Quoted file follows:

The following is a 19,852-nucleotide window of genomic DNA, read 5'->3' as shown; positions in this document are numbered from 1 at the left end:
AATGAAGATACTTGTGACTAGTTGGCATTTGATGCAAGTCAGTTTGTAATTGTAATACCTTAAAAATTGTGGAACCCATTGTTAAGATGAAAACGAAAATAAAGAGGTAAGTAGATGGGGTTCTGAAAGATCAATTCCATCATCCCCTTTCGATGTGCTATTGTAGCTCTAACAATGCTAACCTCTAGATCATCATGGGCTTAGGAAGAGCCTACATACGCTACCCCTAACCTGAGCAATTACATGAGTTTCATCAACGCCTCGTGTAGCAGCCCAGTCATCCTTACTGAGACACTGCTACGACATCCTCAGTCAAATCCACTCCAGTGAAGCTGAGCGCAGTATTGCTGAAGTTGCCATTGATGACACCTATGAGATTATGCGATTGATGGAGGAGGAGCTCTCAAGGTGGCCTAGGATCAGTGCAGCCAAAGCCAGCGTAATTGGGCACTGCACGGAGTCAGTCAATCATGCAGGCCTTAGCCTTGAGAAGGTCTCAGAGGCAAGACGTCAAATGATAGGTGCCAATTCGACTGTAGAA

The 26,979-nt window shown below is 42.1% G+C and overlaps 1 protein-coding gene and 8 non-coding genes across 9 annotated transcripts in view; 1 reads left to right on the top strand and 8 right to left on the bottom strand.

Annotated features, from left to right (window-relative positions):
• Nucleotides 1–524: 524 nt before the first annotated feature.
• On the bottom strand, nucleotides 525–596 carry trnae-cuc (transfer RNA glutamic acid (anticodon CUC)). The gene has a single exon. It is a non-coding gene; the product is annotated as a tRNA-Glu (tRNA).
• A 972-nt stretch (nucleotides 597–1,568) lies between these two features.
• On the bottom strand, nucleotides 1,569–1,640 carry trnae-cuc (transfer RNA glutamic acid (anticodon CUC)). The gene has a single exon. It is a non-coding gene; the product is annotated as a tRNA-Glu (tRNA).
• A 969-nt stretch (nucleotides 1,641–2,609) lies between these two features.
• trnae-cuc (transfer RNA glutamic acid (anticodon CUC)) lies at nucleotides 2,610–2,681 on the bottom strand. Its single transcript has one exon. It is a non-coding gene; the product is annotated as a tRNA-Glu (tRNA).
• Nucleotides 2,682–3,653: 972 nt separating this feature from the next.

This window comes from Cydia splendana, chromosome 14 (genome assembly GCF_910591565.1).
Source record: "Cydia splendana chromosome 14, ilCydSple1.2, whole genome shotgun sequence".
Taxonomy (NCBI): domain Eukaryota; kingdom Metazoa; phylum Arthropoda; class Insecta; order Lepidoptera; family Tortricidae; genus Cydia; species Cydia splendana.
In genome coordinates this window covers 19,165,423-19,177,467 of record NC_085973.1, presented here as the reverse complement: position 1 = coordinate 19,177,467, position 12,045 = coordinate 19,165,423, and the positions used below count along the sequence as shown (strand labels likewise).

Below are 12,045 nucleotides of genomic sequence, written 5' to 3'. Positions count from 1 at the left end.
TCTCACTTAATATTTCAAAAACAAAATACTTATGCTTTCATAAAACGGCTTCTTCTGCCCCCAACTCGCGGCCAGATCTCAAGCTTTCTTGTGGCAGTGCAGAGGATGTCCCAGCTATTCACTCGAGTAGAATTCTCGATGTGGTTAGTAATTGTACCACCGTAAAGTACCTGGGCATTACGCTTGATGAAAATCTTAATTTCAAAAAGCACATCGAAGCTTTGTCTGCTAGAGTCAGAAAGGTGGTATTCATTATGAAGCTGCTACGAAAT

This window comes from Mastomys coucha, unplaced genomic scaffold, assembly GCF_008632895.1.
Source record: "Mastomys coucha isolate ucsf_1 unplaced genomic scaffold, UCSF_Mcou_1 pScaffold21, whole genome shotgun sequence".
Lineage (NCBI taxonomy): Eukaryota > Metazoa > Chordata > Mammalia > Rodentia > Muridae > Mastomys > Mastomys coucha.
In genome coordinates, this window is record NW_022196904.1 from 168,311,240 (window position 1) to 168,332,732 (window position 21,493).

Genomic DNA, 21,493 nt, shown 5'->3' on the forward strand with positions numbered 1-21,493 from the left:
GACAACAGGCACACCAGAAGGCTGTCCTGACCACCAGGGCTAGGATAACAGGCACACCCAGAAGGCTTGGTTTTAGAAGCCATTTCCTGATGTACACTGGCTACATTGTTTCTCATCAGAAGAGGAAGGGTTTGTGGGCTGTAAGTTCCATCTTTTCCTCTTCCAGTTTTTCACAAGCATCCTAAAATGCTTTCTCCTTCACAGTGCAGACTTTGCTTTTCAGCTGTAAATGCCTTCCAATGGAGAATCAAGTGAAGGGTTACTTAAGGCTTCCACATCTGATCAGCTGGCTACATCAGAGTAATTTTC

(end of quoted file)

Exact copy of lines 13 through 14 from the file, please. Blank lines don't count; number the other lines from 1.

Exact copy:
Source record: "Cydia splendana chromosome 14, ilCydSple1.2, whole genome shotgun sequence".
Taxonomy (NCBI): domain Eukaryota; kingdom Metazoa; phylum Arthropoda; class Insecta; order Lepidoptera; family Tortricidae; genus Cydia; species Cydia splendana.